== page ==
Written by Elena Owyong | Image by Alyson Rozells
Rahul Sagar had an epiphany as he was writing his undergraduate dissertation.
He was studying if India’s decision to conduct nuclear tests was justified.
“As part of my field work, I went to the Ministry of External Affairs to interview a senior bureaucrat. The bureaucrat held up a file – bound by red band – and said to me, ‘Everything you need to know is in here, but I can’t share it with you’,” said Sagar who is an Associate Professor of Political Science at Yale-NUS College.
“I came away from the meeting thinking to myself, if I can’t see what is in that file and no one else can, so how then can the public conduct oversight?” added Professor Sagar.
That experience had a profound impact on him and eventually led him to focus on the links between secrecy and democracy for his dissertation.
Coupled with the events of 9/11, Professor Sagar realised that the issue of state secrecy and democracy was even more relevant in light of the Bush administration’s ‘War on Terror’. Despite ensuing interest in this topic, there was little written about it, so Professor Sagar started writing his first book, Secrets and Leaks: The Dilemma of State Secrecy.
“The moral of the story as far as Yale-NUS students are concerned is this: Be careful when choosing your dissertation topic, it could change your life!” joked the affable academic.
Written for people interested in questions of ethics and public policy, Secrets and Leaks sheds light on the dilemma faced by democracies – while citizens understand the need to keep secrets in the interest of national security, they are also concerned that it might be used as a tool to conceal wrongdoing.
In his book, Professor Sagar argues that disclosure of classified information is justified only if it fulfils certain criteria, such as in situations where abuses of authority are at stake. For instance, the case of prisoner abuse in Abu Ghraib.
Secrets and Leaks, which was published in 2013, has since been reviewed by various international publications such as Foreign Affairs, International Affairs, and the New York Review of Books among many others.
In a review for the New Republic, writer Eric Posner calls the book “an excellent book that comes at an essential time”, given that the National Security Agency leaks by Edward Snowden took place shortly after the book was completed.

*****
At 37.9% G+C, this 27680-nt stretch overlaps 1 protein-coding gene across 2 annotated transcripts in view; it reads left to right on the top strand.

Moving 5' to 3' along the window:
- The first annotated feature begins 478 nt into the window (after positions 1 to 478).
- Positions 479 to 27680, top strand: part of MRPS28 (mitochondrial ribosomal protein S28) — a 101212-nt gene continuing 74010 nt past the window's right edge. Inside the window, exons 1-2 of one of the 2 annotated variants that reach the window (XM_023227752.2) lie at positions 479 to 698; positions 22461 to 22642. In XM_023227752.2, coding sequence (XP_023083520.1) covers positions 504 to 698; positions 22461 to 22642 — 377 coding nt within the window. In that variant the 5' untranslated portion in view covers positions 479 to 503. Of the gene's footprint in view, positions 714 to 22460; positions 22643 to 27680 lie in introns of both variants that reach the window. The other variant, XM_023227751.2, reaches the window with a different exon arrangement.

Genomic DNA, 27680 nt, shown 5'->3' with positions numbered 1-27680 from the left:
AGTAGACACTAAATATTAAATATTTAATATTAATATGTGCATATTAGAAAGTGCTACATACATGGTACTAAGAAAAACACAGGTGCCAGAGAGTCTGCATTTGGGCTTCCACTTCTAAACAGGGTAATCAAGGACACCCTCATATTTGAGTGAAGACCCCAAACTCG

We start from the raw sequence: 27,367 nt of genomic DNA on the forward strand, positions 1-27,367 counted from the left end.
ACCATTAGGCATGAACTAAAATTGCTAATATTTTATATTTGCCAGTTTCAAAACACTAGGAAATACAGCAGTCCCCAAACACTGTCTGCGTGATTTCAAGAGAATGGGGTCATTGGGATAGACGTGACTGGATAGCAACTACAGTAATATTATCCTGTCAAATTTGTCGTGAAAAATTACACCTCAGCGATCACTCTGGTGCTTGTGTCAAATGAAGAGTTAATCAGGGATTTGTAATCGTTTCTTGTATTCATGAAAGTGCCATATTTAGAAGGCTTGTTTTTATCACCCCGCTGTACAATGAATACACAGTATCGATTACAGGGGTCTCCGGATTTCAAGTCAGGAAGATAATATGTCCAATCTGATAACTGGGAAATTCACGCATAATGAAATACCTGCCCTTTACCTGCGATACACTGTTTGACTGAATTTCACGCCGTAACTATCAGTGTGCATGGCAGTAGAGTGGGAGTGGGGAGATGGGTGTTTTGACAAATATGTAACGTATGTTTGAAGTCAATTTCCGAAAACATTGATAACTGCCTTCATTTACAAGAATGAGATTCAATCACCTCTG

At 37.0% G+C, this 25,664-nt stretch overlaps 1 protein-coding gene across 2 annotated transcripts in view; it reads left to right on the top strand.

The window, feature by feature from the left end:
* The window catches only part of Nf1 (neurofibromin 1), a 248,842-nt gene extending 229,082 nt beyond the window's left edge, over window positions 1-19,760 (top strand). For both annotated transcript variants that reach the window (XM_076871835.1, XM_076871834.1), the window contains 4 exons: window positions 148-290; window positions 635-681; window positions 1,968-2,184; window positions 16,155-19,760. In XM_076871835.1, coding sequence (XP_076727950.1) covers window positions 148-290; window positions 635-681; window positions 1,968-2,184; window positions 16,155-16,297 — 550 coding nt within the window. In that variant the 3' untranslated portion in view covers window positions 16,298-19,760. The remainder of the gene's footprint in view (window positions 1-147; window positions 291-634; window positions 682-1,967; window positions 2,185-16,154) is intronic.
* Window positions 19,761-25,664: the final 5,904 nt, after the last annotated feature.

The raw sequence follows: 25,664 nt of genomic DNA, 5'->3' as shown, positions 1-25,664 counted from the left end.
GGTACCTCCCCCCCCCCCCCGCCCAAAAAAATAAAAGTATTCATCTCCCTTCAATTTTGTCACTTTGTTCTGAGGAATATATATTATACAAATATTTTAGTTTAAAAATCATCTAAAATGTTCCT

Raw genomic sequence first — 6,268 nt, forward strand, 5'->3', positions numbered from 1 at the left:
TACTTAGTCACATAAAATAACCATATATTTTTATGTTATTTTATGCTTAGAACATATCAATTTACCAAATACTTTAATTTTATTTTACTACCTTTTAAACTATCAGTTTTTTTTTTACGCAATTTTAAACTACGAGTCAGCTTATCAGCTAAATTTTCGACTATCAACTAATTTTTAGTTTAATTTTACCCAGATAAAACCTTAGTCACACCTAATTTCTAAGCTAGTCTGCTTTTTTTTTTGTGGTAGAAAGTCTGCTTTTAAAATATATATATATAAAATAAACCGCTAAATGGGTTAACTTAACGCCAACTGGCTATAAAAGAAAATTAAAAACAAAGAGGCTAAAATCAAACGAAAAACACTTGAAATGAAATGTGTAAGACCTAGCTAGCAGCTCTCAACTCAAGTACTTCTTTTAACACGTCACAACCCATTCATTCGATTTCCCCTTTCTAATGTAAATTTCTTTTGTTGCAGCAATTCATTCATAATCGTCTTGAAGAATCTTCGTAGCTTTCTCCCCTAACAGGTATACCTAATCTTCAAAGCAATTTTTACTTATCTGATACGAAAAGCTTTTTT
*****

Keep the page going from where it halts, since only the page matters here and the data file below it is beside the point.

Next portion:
“The task I set myself was to understand what reasons we have to endorse state secrecy, and what we might do to prevent its misuse (instead of trying to eliminate it altogether as libertarians like Edward Snowden and Glenn Greenwald would like),” said Professor Sagar in response to what he hoped to achieve through his book.
The entire process of writing this book took a “painfully long time”, said Professor Sagar. “Just recalling the number of drafts I went through over the years makes me want to curl up and take a long nap.”
Now that Professor Sagar has completed Secrets and Leaks, he has started working on his next book, Have You Been To Kazanistan?
Kazanistan is a fictional republic in philosopher John Rawl’s famous work The Law of Peoples. Professor Sagar’s book develops Rawls’ idea of a decent society – one that protects and fosters the interests of its citizens but is non-liberal and non-democratic. He argues that the Cold War-era Taiwan and South Korea are examples of decent regimes which are more realistic than Rawls’ Kazanistan.
When he is not writing his books, Professor Sagar spends time with the latest addition to his family – his daughter.
“All my plans revolve around watching her grow. I try to make some progress with my books on the side!” shared Professor Sagar.
Aside from that, Professor Sagar revealed that he is also learning Mandarin. “I’m stuck at Level 1. Wǒ yào jiāyóu!“